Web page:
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Throwing On The Run

Written By Lisa Iancin

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Throwing On The Run

As a former pro infielder, I do miss throwing out lefty slappers the most. Nothing feels better. It's a foot race to the base for the runner and to the ball for the fielder. As the slapper is creeping up towards the edge of the batter's box for contact point, the defense is closing in, tightening the edges of the diamond. Everyone standing on dirt is waiting to go into a full sprint. Once bat meets ball, it is green light GO!

The reason why I loved defending the short game is because it is your chance as an infielder to race the offense. I liked the challenge. The batted-runner has the easy job after the ball has been hit, just run to first! The defense, however, has to sprint to the ball, catch, and throw all in one. In fastpitch this crucial combination of movement is called throwing on the run.

When choosing to throw on the run versus getting into a standard fielding and throwing position, it is important to only use it when you absolutely need to. Solid defense is about eliminating risks. For example, there are less risks of a ball hitting a dirt pebble and taking a bad hop around you if you are setting your feet and fielding wide and low. However, if you are facing a lefty slapping who is 2.9 down the line, then you may not be in position to play it safe. Instead, you may just have to accept the risks and field in a narrow sprinting position to have any chance of throwing the runner out in time. As mentioned in our previous articles on Game Speed Defense, much of this decision making process needs to take place as the batter is getting into the box. If she is a speedy slap per on the left side of the box then we already know there is a good chance we will be throwing on the run once the ball is hit. In general, the softer the ball is hit, the harder we sprint.

An important aspect of being able to run hard on defense is to build momentum in each step. However we have to be careful not to crash in too hard too soon.

A lefty slapper's repertoire is to mix speed with the element of surprise. Until the last second we do not know if the slapper is going to drill a power slap through us or drop a soft slap or drag bunt into the shallow defensive holes. Therefore, until the point of contact, let's creep in to slowly build momentum within each step while maintaining our defensive range.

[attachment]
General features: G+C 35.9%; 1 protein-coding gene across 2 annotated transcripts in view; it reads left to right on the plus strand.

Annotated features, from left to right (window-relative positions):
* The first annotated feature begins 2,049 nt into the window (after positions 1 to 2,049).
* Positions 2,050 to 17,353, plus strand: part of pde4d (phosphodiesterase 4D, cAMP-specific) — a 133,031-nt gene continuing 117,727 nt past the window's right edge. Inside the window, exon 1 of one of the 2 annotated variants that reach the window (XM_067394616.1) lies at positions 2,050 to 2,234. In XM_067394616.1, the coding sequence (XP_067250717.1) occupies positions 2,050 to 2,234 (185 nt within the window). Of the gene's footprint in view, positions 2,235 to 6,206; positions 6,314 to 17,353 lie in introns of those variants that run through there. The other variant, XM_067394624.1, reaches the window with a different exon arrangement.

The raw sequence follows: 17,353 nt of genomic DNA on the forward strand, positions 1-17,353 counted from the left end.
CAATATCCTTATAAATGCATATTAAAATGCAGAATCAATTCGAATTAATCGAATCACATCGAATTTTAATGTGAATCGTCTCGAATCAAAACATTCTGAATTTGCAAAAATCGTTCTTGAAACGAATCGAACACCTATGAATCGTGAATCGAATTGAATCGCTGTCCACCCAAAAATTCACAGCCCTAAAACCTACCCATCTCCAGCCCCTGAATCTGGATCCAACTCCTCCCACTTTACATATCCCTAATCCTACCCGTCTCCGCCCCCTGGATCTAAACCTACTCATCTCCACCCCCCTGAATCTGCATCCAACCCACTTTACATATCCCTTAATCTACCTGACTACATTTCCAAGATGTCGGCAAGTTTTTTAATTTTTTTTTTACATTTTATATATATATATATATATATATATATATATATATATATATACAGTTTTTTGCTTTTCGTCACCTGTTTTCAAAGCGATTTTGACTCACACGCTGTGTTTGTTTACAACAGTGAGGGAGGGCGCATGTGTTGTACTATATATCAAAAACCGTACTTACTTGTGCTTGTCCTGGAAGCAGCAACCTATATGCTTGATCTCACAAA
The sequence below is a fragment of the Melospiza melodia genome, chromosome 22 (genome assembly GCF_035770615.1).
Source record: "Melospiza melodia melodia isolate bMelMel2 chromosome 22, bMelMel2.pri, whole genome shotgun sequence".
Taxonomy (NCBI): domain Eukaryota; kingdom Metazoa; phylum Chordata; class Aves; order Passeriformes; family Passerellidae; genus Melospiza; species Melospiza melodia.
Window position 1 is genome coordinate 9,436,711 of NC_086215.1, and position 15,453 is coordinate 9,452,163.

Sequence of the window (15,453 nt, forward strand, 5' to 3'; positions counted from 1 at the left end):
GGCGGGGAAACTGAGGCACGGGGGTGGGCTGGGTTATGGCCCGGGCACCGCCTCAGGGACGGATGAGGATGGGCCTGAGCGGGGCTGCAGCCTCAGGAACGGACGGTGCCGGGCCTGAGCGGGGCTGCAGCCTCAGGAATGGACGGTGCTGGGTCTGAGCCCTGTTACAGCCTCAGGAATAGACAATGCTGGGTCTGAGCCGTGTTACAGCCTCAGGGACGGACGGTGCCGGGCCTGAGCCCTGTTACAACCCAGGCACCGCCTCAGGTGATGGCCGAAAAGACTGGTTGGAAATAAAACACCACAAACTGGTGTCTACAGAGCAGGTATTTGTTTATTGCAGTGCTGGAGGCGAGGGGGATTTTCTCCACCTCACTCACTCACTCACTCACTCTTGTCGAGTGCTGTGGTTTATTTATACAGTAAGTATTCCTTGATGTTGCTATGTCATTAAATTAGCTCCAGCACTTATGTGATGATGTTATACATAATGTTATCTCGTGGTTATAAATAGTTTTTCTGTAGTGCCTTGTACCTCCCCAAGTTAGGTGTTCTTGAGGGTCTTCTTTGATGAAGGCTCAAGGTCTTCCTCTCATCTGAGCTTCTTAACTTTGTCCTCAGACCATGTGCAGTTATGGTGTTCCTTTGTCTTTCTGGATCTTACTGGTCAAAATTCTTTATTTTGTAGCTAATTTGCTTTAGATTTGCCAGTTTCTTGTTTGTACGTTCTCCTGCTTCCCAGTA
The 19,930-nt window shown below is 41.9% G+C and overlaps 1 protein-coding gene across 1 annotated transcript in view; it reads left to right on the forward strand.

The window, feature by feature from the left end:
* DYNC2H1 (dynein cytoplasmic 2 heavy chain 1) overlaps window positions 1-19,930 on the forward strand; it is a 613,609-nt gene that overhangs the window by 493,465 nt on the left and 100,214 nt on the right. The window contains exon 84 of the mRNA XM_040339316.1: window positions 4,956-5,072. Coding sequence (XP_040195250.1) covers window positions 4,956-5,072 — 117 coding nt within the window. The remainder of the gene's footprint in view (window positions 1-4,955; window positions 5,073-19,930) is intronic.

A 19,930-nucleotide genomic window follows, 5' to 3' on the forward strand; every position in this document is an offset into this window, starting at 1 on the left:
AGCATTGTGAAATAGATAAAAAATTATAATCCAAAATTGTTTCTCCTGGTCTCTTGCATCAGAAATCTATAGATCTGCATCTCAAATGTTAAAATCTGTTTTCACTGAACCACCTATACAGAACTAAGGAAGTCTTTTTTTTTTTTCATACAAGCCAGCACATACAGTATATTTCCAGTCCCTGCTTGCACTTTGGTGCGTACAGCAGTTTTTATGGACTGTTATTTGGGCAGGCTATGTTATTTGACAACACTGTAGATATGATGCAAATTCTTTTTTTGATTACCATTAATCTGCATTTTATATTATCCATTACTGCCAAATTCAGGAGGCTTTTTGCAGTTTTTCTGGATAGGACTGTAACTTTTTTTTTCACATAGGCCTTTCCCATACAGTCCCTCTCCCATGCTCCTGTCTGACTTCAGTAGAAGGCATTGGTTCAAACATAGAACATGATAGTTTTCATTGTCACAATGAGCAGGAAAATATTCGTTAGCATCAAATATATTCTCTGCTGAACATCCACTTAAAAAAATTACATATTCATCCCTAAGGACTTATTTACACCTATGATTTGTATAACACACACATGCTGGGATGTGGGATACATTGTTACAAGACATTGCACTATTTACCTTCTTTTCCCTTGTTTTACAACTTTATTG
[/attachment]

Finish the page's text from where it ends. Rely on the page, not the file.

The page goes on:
Now that the ball has been hit, let's talk about how to get low and field the ball so that our throw is in sync with our feet while running. Speaking from my own experience, I am going to explain this from a right-handed short stop's point of view. The first thing you have to do is sprint up as close to the short hop as possible so the likelihood of the ball bouncing over your glove is small. We prefer short hops or long hops over middle hops as they are easier to predict where our glove needs to be. Once you are close to the short hop, the best approach is to time your steps so that your glove foot is forward while you are catching the ball with the glove just in front and outside of that same foot. As we scoop our glove through the short hop, we pull the ball out of our glove in a very low throwing position with our hands still just near the ground we fielded from. As the hands are transferring from catch into a throwing wind up, our back right foot is continuing our forward run. By the time the right foot plants, we are ready to use a side-arm throw to first base, while our shoulders are slanted diagonally towards the ground and the sky. This is called throwing from low to high since if we took the time to stand up and throw with level shoulders like normal, we would be too late to get the runner in time. As a brief synopsis for a right-handed fielder, catch off of your left foot and throw off of your right foot! Get rid of the ball from that low fielding position and you can stand up to catch your balance after. Like hot potato, the ball is in and out!